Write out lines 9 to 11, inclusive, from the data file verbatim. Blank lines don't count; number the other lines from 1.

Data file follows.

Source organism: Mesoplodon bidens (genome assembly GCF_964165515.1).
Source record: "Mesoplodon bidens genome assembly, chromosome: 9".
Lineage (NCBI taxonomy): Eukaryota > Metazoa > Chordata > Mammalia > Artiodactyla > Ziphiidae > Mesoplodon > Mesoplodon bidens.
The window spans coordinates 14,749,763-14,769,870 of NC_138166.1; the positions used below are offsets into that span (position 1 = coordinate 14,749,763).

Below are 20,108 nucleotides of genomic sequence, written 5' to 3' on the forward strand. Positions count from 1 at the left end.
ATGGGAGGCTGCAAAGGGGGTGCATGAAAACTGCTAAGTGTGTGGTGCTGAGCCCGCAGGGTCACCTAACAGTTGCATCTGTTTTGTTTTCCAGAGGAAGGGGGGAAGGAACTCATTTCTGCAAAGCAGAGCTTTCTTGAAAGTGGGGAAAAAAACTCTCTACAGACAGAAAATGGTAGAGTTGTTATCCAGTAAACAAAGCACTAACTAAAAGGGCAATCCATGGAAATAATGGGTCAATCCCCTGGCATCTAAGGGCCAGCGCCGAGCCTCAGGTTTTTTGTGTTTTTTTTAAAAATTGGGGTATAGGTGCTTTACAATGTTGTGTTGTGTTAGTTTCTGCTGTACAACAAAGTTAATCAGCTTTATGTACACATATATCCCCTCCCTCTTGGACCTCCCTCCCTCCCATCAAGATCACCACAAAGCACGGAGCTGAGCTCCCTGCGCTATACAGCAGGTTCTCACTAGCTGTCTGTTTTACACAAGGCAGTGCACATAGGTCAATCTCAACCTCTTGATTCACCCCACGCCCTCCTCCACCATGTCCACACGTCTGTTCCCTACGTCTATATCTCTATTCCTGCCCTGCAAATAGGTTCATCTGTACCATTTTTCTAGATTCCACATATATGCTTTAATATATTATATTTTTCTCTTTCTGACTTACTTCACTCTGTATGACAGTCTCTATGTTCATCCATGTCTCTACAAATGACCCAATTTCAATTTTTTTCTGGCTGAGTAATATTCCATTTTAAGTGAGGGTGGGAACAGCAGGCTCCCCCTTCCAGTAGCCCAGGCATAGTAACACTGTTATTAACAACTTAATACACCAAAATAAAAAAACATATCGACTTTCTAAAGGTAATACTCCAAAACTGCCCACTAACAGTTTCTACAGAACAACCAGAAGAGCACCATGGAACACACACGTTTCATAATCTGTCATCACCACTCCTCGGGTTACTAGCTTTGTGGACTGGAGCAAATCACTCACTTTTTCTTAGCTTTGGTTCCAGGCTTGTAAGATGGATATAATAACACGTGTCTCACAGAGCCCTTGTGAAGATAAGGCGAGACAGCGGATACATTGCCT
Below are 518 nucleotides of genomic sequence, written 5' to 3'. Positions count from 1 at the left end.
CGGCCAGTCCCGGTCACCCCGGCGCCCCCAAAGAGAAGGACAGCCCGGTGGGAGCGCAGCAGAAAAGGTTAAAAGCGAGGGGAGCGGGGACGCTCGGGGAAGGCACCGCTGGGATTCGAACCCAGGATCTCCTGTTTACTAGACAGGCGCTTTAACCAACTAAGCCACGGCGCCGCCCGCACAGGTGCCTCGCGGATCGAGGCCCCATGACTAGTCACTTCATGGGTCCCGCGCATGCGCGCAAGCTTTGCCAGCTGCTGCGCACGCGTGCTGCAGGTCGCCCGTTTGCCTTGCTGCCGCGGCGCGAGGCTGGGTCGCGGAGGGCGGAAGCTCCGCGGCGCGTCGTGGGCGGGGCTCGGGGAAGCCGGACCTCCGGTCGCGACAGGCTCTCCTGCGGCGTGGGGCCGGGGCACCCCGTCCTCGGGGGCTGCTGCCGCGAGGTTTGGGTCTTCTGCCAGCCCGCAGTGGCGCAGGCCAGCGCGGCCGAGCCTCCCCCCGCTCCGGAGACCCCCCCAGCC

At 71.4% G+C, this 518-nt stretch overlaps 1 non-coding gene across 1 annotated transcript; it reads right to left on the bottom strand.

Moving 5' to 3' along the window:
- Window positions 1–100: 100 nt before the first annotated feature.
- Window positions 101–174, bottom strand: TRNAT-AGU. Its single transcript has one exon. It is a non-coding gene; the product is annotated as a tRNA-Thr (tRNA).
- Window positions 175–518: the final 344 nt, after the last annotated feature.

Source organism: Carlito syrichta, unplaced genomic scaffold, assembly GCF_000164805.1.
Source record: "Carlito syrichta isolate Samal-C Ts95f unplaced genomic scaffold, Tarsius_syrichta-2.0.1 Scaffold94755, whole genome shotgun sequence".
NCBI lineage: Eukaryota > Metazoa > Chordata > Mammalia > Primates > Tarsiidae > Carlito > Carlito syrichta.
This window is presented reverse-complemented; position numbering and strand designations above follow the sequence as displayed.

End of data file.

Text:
At 71.4% G+C, this 518-nt stretch overlaps 1 non-coding gene across 1 annotated transcript; it reads right to left on the bottom strand.

Moving 5' to 3' along the window:
- Window positions 1–100: 100 nt before the first annotated feature.